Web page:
Five cheetah cubs born by a rare emergency cesarean section on March 8 survived the surgery and are now in intensive care. The birth of the three male and two female cheetah cubs took place at the Cincinnati Zoo & Botanical Garden’s Nursery, after staff noticed the mother, Willow, seemed to be showing signs of distress.
— The Telegraph (@Telegraph) March 19, 2016
The decision to perform a cesarean section on Willow, who is 5-years-old, was made by staff as a group when her behavior seemed to become “abnormal.” Dr. Mark Campbell, the director of Animal Health at the Cincinnati Zoo, said he has only performed two prior surgeries such as this on animals before in his 25 years with the zoo, and this type of surgery was his first cesarean on a cheetah.
“The decision to do the procedure is a complicated and involved discussion amongst the veterinary, curatorial and keeper staff,” Dr. Campbell said. “The procedure went well. Mom is recovering, and we’re working hard to put some weight on the premature cubs. Important benchmarks for survival of these cubs are the first week and month of life.”
According to the Cincinnati Enquirer, a surgeon, assistant surgeon, anesthesiologist, veterinary technicians, and five members of the animal staff worked together to perform the cesarean section. The cheetah cubs were born at Mast Farm, the Cincinnati Zoo’s regional cheetah breeding facility in Clermont County. The cubs’ mother is still recovering from her surgery.
Over the last 10 days, the cheetah cubs are receiving around-the-clock care in the zoo’s nursery, where they’re cared for as though they were human babies. Conditions are kept sterile in the intensive care unit, and they’re being bottle fed every three hours. The cubs are estimated to remain in the nursery for eight-to-12 weeks. Zoo visitors might be able to peek in on the cubs through the nursery windows, but most of their care will be out of the sight of the public.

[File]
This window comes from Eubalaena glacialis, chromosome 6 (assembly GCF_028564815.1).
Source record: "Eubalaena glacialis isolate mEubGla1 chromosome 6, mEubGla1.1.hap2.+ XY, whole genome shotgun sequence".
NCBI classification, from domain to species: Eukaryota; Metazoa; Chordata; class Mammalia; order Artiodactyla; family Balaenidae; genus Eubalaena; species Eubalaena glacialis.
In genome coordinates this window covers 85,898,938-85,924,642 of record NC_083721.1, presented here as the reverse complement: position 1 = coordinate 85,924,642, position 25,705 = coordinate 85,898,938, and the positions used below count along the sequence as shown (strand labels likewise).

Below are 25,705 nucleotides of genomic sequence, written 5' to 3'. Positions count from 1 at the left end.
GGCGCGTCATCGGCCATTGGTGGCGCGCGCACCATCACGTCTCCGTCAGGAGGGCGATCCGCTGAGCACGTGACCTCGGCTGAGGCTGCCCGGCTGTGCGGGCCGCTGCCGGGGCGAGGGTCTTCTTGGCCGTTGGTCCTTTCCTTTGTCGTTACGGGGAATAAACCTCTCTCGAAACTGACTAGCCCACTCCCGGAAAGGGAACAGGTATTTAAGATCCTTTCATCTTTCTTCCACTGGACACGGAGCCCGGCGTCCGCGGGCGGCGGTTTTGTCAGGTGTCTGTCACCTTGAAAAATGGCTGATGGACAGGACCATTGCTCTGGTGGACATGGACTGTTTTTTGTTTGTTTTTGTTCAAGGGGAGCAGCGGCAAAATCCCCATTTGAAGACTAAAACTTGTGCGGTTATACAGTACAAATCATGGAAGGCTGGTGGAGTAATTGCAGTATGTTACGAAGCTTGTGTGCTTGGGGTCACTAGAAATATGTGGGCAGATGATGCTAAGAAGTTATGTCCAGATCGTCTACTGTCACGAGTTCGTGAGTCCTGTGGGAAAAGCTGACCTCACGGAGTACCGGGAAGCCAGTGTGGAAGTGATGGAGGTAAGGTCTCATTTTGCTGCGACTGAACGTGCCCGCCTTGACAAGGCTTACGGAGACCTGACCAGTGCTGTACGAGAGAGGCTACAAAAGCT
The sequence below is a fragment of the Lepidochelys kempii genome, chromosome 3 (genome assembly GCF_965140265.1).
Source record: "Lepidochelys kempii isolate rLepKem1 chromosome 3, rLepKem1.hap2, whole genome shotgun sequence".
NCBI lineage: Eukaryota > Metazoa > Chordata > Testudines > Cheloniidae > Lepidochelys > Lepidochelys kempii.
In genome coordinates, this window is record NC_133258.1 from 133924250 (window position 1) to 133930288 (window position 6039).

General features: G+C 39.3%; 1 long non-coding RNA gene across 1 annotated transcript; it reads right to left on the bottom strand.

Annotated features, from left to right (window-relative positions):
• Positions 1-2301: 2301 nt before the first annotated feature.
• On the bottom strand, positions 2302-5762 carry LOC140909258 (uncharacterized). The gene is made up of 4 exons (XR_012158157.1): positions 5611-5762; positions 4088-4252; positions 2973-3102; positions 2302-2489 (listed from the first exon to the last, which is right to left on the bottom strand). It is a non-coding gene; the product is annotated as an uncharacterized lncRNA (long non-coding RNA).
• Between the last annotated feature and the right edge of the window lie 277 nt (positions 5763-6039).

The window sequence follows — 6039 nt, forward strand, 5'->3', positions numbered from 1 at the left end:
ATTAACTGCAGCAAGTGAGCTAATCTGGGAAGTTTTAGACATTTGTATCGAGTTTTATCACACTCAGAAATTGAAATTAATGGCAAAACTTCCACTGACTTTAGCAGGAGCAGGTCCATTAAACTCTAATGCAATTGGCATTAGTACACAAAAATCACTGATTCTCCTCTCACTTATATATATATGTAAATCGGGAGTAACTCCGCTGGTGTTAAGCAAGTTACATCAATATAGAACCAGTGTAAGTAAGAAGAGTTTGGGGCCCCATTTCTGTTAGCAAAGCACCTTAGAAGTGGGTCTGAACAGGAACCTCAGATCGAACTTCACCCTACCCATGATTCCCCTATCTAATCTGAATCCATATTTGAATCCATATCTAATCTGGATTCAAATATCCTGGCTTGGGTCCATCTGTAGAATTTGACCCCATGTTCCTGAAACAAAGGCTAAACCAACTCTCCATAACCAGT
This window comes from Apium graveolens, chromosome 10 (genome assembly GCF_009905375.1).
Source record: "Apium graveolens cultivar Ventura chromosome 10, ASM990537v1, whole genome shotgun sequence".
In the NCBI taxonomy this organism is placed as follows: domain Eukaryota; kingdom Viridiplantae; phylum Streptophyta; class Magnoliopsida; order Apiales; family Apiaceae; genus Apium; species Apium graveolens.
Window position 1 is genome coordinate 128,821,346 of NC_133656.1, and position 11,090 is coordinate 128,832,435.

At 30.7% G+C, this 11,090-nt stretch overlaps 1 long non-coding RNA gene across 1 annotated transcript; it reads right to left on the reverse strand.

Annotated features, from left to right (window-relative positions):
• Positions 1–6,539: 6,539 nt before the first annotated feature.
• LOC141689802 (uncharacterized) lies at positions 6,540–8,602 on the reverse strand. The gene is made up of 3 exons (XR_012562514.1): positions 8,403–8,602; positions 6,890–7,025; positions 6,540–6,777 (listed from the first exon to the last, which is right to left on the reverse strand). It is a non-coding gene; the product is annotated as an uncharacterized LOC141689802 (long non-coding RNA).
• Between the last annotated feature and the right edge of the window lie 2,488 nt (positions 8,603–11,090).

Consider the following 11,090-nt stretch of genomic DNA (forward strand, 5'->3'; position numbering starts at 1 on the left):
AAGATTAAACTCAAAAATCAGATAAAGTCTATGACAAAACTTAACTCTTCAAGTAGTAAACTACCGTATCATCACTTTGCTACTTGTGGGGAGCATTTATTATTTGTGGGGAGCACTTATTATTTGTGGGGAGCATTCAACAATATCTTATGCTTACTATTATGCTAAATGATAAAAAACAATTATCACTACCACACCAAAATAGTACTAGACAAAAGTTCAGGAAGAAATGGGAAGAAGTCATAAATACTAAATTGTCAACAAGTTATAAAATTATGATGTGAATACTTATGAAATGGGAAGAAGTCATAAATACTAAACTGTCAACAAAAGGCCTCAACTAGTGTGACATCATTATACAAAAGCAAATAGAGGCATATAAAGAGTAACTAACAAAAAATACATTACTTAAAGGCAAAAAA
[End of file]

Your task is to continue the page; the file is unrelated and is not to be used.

Five cheetah cubs born after a rare caesarean section at Cincinnati Zoo https://t.co/Ts0o0vI6Og
— Guardian US (@GuardianUS) March 20, 2016
Due to their premature birth, zoo officials say the cheetah cubs didn’t have a chance to build up their immune systems so they aren’t able to actively fight off any infections. Dr. Campbell further explained the issues the cubs face from being born early.
“The cubs were born under difficult circumstances. For puppies and kittens the vast majority of their passive immunity comes from their mom’s milk especially the colostrum. Their immune systems are not developed very well at all at this time so they are unable to actively ward off infections. We are doing all we can to keep them healthy and strong, but it will be a challenge for these cubs moving forward.”
Cheetahs are an endangered species. Their population has shrank from 100,000 in 1900 to about 9,000 to 12,000 today, according to the zoo’s press release on Saturday. The Daily Mail reports the Cincinnati Zoo has been dubbed “The Cheetah Capital of the World.” The zoo uses education, public interpretation, and the captive cheetah breeding program in its conservation efforts.
Fifty-four cheetah cubs have been born at the zoo’s Mast Farm since it opened in 2002. The breeding of cheetahs in captivity is planned and monitored carefully. When cheetahs can choose from multiple mates, breeding is the most successful. The Cheetah Species Survival Plan has set up Regional Cheetah Breeding Facilities in zoos across the country. One of nine zoos accredited by the Association of Zoos and Aquariums, the Cincinnati Zoo takes part in a Cheetah Breeding Center Coalition, which in turn works with the Cheetah Species Survival Plan.
[Photo by Jacquelyn Martin/AP)